Aug 5 09:04 PM | 8 Likes Like |Link to Comment
  • Huron Consulting's Spectacular Blow Up [View article]
    Growth by acquisition strategies or "roll-ups" ALWAYS end badly....


    On Aug 04 08:40 AM Alan Brochstein wrote:

    > Tyler, interesting take, but I am not sure it is correct. From what
    > I understand, the selling principals moved money directly to their
    > underlings rather than receiving it, paying taxes and then doing
    > whatever they wanted. HURN didn't benefit from this as far as I
    > can tell. Worst case, the spread between GAAP income and non-GAAP
    > income would have been wider, but it certainly didn't do anything
    > to alter "organic growth" perceptions. It was a roll-up, period.
    > Nevertheless, it isn't something that will help them gain new clients,
    > will it?
    Aug 4 09:26 PM | Likes Like |Link to Comment
  • Goldman Sachs (GS) upgrades 3M (MMM) to Buy from Neutral, sending shares up 2.4% premarket. Goldman likes 3M's significant exposure to early cycle auto and consumer electronics markets.  [View news story]
    Congratulations on missing the move from $41 to $71......
    Aug 3 08:38 AM | 3 Likes Like |Link to Comment
  • The Fallacy of 'Money on the Sidelines' [View article]
    Excellent article! It supports the simple financial premise: leverage magnifies returns - a huge stimulant when asset values are increasing and the proverbial weight around your neck when asset values are in decline.

    Jeremy Grantham stated that in December 2008, the world had $50 trillion in assets at the peak which was supported by $42 trillion of leverage (80%). He believes the max leverage ratio should be roughly 50%. With asset values at roughly $35-40 trillion, leverage still needs to come down by roughly half. This does not bode well for the global economy, equity markets, etc.
    Aug 2 08:21 PM | 6 Likes Like |Link to Comment
  • The Bears Capitulate [View article]
    contrarian SIGNAL...


    On Jul 30 08:35 PM Donkey Kong wrote:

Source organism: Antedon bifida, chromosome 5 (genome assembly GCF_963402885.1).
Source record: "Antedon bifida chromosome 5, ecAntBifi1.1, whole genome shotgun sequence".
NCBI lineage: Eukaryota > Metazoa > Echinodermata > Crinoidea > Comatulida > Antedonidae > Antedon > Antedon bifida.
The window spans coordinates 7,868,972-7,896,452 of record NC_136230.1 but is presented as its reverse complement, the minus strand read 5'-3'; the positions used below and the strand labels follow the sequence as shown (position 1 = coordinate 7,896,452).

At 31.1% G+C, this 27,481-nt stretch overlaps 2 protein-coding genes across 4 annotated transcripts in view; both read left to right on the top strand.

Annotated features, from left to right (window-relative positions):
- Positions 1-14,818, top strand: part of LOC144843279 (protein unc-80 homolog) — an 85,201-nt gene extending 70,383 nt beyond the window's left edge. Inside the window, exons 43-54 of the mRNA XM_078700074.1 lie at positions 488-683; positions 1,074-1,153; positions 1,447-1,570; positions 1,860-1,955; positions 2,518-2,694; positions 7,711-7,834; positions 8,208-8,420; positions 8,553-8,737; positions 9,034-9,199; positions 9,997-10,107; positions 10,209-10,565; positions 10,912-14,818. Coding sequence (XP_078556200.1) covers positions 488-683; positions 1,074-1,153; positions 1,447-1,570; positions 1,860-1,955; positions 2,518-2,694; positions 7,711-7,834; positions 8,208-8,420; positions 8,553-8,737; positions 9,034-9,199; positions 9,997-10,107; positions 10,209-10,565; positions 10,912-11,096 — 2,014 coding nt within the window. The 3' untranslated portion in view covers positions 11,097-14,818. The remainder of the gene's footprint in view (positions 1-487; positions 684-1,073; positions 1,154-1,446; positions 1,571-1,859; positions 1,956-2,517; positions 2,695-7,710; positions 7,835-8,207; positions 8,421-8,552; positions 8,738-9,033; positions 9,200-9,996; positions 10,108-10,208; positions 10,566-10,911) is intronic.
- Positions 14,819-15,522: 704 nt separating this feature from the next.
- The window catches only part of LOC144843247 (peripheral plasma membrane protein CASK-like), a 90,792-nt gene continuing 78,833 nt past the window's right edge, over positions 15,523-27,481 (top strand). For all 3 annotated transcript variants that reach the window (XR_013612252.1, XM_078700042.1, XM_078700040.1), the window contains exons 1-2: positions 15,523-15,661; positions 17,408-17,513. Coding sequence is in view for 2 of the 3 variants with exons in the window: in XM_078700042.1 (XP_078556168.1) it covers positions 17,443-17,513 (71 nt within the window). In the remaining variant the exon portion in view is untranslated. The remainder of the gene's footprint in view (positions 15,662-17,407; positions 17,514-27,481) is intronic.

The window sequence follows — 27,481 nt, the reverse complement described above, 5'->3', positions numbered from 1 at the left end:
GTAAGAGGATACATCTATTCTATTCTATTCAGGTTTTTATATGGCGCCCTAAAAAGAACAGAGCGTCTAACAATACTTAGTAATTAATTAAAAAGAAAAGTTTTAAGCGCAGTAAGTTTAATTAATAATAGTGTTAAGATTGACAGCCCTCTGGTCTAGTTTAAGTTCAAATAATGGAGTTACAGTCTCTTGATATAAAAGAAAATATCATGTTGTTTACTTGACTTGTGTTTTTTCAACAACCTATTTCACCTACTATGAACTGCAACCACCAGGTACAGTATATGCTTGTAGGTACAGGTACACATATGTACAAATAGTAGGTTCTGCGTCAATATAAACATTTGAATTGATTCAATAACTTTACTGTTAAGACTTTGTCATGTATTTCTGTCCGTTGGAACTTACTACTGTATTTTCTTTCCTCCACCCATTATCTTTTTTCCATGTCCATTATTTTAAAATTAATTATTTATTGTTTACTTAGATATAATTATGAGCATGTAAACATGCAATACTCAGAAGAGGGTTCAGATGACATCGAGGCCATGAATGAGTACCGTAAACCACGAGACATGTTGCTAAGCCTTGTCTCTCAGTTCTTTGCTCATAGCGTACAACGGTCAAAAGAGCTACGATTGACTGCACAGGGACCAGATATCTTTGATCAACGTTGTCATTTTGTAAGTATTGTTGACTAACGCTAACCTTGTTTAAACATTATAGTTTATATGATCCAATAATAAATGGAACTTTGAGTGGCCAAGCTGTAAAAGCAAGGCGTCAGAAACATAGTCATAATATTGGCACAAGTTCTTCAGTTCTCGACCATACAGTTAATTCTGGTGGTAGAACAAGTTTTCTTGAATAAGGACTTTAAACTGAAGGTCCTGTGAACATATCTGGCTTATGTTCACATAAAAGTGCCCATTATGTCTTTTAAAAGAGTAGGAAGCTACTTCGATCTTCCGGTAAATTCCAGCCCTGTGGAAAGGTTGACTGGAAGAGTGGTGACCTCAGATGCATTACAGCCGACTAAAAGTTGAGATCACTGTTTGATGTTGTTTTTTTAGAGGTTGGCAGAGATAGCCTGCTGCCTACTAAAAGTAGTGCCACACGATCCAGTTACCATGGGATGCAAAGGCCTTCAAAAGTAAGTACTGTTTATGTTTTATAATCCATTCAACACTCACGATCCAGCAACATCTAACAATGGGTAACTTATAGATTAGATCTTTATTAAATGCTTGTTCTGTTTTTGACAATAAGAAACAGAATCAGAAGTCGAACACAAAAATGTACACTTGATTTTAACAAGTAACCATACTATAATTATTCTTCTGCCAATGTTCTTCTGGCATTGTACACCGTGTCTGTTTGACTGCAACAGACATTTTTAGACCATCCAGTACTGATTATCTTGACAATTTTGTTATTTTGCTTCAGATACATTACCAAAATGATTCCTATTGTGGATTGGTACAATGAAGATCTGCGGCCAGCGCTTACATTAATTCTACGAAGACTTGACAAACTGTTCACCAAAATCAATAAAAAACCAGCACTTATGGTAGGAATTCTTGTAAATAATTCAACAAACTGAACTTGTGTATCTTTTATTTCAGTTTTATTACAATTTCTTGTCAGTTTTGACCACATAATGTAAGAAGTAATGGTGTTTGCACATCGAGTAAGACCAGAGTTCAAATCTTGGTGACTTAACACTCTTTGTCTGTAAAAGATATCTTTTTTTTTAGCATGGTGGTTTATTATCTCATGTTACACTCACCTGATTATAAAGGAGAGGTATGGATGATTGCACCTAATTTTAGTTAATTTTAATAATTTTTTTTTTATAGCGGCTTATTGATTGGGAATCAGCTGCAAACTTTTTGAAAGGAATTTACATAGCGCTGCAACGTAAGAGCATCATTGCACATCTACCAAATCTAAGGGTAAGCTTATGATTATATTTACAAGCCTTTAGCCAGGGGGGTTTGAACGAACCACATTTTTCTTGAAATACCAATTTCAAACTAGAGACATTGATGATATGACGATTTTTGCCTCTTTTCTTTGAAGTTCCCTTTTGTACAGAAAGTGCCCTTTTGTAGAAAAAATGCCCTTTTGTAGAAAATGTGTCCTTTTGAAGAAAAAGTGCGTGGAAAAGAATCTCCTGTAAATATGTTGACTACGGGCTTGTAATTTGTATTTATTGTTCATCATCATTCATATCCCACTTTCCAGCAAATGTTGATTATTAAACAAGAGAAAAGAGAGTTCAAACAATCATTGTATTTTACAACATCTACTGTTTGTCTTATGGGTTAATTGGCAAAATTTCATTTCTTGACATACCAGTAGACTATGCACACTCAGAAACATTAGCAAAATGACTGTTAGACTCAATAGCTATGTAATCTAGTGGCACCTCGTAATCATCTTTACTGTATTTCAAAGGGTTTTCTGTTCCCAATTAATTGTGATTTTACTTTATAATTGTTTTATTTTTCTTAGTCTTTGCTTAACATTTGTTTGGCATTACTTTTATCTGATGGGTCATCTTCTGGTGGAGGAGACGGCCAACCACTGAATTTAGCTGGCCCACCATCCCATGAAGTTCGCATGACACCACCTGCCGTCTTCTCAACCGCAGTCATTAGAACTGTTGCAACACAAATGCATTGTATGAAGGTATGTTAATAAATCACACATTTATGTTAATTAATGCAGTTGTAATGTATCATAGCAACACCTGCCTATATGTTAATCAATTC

> Reminds me of the BusinessWeek cover from August 1979, "Death of
    > Equities". This was the ultimate contrarian single and I wouldn't
    > be surprised if the Newsweek cover will be as well.
    Jul 30 08:35 PM | Likes Like |Link to Comment
  • The Bears Capitulate [View article]
    Reminds me of the BusinessWeek cover from August 1979, "Death of Equities". This was the ultimate contrarian single and I wouldn't be surprised if the Newsweek cover will be as well.
    Jul 30 08:35 PM | 1 Like Like |Link to Comment
  • Forget the 1930s; We're Reliving 1975 (Part II) [View article]
    Great high-jump analogy! I always say "grading on a curve", but yours really gets the point across. It's ridiculous to hear the idiots on CNBC talking about the "profit surge".


    On Jul 27 12:20 PM Larry House wrote:

    > NOTHING is to be learned about the present by looking at the past.
    > That is not my idea; it is straight from the noted value investor
    > Benjamin Graham. By the way, I haven't seen any "surging profits."
    > If you set a bar at one foot high and clear it by a foot, does that
    > make you a great high jumper? Let's get real, folks.
    Jul 27 06:16 PM | 9 Likes Like |Link to Comment
  • It's not just you: Yes, every firm seems like it's beating expectations.  [View news story]
    Just like grading on a curve - you think your Einstein because you got a 50 on the exam while all your classmates got 40 or less! A less flattering term is the "we suck less" defense. The market is about expectations, but the ABSOLUTE results and comparisons cannot be ignored....
    Jul 21 06:54 PM | 1 Like Like |Link to Comment
  • The Whitney Whiplash [View article]
    Agree there is a disconnect between what bond markets are saying vs. equity markets. In general, bond investors are much more savvy than equity investors. Bottom line - you can't have plunging US Treasury yields with a soaring stock market.


    On Jul 13 07:14 PM dcb wrote:

    > treasuries hit s new low today, so the bond market is saying something
    > different than the stock market. why?
    > bond market says further trouble ahead, and this is bounce. I have
    > no idea of that is true, but when something moves and lacks confirmation
    > I wonder. Also bonds move stocks, not other way around (usually)
    Jul 13 08:56 PM | Likes Like |Link to Comment
  • ETFOX: The ETF Mutual Fund That Continues to Outsmart the S&P 500 [View article]
    Who cares if ETFOX continues to "outsmart the S&P 500". The SPX is not meaningful benchmark to ETFOX given its concentrated sector holdings in primarily growth and small cap stocks, including leveraged ETFs.
    Jul 2 07:18 PM | Likes Like |Link to Comment
COMMENTS STATS
184 Comments